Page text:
Introduction:Note: This page is not intended to be a comprehensive or exhaustive account of health hazards, risks and means of risk reduction in this particular type of workplace, but is intended to exemplify aspects of the Management of Health and Safety in Workplaces and to assist in education and practical implementation about this.
Types of FoundriesFoundry processes can be divided into two types:- ferrous foundries and non-ferrous foundries (the latter usually work at a lower temperature).
In any case they have the common process of pouring molten metal into a shape called a mould. This determines the outer configuration of whatever is being cast. Sometimes there is an inner core to determine the shape of the cavity on the inside of the object.
Therefore foundry processes involve making the mould and the core, melting and pouring the metal into the mould, and finally removing the mould and core and finishing the product.
Health Hazards in Foundries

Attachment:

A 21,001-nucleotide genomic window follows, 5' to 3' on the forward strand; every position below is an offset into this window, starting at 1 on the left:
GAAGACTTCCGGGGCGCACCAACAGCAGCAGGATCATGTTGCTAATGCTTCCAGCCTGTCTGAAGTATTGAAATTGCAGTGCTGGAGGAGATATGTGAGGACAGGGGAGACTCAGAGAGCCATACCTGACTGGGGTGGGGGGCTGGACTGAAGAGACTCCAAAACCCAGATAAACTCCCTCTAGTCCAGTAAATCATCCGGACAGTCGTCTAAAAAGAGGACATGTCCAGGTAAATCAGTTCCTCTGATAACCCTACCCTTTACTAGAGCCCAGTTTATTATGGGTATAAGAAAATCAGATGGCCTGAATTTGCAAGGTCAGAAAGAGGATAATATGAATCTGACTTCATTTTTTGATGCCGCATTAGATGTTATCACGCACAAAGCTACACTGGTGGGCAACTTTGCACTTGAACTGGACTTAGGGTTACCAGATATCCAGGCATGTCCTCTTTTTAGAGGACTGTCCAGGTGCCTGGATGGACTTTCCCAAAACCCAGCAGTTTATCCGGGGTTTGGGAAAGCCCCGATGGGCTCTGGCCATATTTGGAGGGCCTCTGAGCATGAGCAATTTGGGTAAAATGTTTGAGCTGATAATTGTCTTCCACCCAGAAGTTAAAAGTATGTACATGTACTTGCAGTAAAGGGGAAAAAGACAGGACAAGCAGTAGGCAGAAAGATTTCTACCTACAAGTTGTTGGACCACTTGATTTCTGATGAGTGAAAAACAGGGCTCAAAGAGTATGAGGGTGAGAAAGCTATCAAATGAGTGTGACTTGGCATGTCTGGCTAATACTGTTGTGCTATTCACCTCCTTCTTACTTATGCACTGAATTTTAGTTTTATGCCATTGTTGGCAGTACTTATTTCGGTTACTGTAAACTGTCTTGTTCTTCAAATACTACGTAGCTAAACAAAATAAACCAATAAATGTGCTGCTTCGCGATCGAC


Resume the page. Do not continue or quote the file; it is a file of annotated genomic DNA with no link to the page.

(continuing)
A very important hazard clearly is that of the heat radiating from the process itself, and the severe injury that can result from spillages of molten metal.
However the process generates substantial amounts of metal fumes. For example lead in gun metal, and other alloys, can contribute substantially to the foundry working environment in a very harmful way, especially if methods of control at source including local ventilation are not adequate.
The moulds and cores also present hazards - these range from silica sand, to the various agents which may be used to bind it, ranging from alkalis such as Sodium Silicate through to organic synthetic agents such as isocyanates, furans and phenolics. Some of these carry serious risks of sensitisation.
Foundries are also very prone to hazards from noise which can result in industrial deafness and from vibration (in the fettling process) which can lead to hand arm vibration syndrome. Some of them suffer from poor standards of "housekeeping" with numerous trip hazards etc.